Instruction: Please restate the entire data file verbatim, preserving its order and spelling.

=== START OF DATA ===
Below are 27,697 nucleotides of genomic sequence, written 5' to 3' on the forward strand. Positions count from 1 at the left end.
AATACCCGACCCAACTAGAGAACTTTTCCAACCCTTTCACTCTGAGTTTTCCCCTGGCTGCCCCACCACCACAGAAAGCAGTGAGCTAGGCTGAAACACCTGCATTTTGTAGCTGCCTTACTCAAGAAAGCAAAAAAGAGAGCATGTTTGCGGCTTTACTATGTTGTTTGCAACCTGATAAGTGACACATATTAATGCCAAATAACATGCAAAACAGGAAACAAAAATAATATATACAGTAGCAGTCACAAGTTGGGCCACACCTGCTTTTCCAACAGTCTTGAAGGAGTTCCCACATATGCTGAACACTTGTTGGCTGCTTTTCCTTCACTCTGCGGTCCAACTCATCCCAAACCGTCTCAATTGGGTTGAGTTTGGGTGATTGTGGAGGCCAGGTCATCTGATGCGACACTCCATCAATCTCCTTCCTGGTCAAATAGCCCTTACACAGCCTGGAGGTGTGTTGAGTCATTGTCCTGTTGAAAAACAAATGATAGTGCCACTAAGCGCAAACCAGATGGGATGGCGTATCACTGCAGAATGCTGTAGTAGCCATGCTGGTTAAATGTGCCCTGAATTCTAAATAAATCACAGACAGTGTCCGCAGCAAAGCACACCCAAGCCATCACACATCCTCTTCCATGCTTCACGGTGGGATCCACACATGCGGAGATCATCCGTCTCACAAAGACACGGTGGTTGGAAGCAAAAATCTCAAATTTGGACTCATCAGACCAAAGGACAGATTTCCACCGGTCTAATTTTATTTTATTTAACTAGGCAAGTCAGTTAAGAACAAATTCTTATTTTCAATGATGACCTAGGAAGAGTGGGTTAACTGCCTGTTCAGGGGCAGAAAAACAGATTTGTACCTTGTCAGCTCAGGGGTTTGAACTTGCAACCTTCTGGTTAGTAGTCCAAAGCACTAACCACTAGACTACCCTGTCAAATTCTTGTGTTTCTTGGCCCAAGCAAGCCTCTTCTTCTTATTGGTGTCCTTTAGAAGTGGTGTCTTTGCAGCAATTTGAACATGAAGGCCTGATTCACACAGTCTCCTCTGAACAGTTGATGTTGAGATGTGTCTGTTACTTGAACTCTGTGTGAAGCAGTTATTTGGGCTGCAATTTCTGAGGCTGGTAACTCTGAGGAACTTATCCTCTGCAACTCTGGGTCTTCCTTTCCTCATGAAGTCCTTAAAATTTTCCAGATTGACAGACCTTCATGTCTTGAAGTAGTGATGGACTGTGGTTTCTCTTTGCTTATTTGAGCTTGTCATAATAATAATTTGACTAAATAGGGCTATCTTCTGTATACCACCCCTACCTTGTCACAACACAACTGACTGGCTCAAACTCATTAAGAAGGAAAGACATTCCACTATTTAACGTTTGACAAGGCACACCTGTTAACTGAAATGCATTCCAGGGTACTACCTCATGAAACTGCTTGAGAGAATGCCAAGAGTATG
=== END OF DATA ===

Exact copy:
Below are 27,697 nucleotides of genomic sequence, written 5' to 3' on the forward strand. Positions count from 1 at the left end.
AATACCCGACCCAACTAGAGAACTTTTCCAACCCTTTCACTCTGAGTTTTCCCCTGGCTGCCCCACCACCACAGAAAGCAGTGAGCTAGGCTGAAACACCTGCATTTTGTAGCTGCCTTACTCAAGAAAGCAAAAAAGAGAGCATGTTTGCGGCTTTACTATGTTGTTTGCAACCTGATAAGTGACACATATTAATGCCAAATAACATGCAAAACAGGAAACAAAAATAATATATACAGTAGCAGTCACAAGTTGGGCCACACCTGCTTTTCCAACAGTCTTGAAGGAGTTCCCACATATGCTGAACACTTGTTGGCTGCTTTTCCTTCACTCTGCGGTCCAACTCATCCCAAACCGTCTCAATTGGGTTGAGTTTGGGTGATTGTGGAGGCCAGGTCATCTGATGCGACACTCCATCAATCTCCTTCCTGGTCAAATAGCCCTTACACAGCCTGGAGGTGTGTTGAGTCATTGTCCTGTTGAAAAACAAATGATAGTGCCACTAAGCGCAAACCAGATGGGATGGCGTATCACTGCAGAATGCTGTAGTAGCCATGCTGGTTAAATGTGCCCTGAATTCTAAATAAATCACAGACAGTGTCCGCAGCAAAGCACACCCAAGCCATCACACATCCTCTTCCATGCTTCACGGTGGGATCCACACATGCGGAGATCATCCGTCTCACAAAGACACGGTGGTTGGAAGCAAAAATCTCAAATTTGGACTCATCAGACCAAAGGACAGATTTCCACCGGTCTAATTTTATTTTATTTAACTAGGCAAGTCAGTTAAGAACAAATTCTTATTTTCAATGATGACCTAGGAAGAGTGGGTTAACTGCCTGTTCAGGGGCAGAAAAACAGATTTGTACCTTGTCAGCTCAGGGGTTTGAACTTGCAACCTTCTGGTTAGTAGTCCAAAGCACTAACCACTAGACTACCCTGTCAAATTCTTGTGTTTCTTGGCCCAAGCAAGCCTCTTCTTCTTATTGGTGTCCTTTAGAAGTGGTGTCTTTGCAGCAATTTGAACATGAAGGCCTGATTCACACAGTCTCCTCTGAACAGTTGATGTTGAGATGTGTCTGTTACTTGAACTCTGTGTGAAGCAGTTATTTGGGCTGCAATTTCTGAGGCTGGTAACTCTGAGGAACTTATCCTCTGCAACTCTGGGTCTTCCTTTCCTCATGAAGTCCTTAAAATTTTCCAGATTGACAGACCTTCATGTCTTGAAGTAGTGATGGACTGTGGTTTCTCTTTGCTTATTTGAGCTTGTCATAATAATAATTTGACTAAATAGGGCTATCTTCTGTATACCACCCCTACCTTGTCACAACACAACTGACTGGCTCAAACTCATTAAGAAGGAAAGACATTCCACTATTTAACGTTTGACAAGGCACACCTGTTAACTGAAATGCATTCCAGGGTACTACCTCATGAAACTGCTTGAGAGAATGCCAAGAGTATG